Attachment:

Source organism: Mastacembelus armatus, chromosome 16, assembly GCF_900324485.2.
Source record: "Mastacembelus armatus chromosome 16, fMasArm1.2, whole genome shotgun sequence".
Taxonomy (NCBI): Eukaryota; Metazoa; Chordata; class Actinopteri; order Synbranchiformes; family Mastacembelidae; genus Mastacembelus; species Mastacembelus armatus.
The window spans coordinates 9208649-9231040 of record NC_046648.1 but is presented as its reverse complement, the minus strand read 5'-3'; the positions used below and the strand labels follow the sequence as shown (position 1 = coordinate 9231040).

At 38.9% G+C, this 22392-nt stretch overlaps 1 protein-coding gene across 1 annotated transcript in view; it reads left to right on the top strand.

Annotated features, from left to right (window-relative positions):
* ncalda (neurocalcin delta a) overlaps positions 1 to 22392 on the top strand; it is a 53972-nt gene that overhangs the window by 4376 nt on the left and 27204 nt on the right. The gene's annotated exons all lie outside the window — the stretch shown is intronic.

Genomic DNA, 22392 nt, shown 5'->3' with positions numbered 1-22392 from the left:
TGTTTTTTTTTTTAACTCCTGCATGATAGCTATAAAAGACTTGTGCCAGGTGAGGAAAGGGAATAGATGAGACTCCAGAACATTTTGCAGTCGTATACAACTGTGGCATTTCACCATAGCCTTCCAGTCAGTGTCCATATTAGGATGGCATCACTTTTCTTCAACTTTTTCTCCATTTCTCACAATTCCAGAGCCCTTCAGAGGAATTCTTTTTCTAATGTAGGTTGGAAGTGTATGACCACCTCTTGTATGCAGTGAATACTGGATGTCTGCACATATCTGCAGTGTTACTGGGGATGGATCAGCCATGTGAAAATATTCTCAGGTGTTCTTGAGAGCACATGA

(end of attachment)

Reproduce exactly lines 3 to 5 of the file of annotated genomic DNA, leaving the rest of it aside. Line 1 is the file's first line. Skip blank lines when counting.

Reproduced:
Taxonomy (NCBI): Eukaryota; Metazoa; Chordata; class Actinopteri; order Synbranchiformes; family Mastacembelidae; genus Mastacembelus; species Mastacembelus armatus.
The window spans coordinates 9208649-9231040 of record NC_046648.1 but is presented as its reverse complement, the minus strand read 5'-3'; the positions used below and the strand labels follow the sequence as shown (position 1 = coordinate 9231040).

At 38.9% G+C, this 22392-nt stretch overlaps 1 protein-coding gene across 1 annotated transcript in view; it reads left to right on the top strand.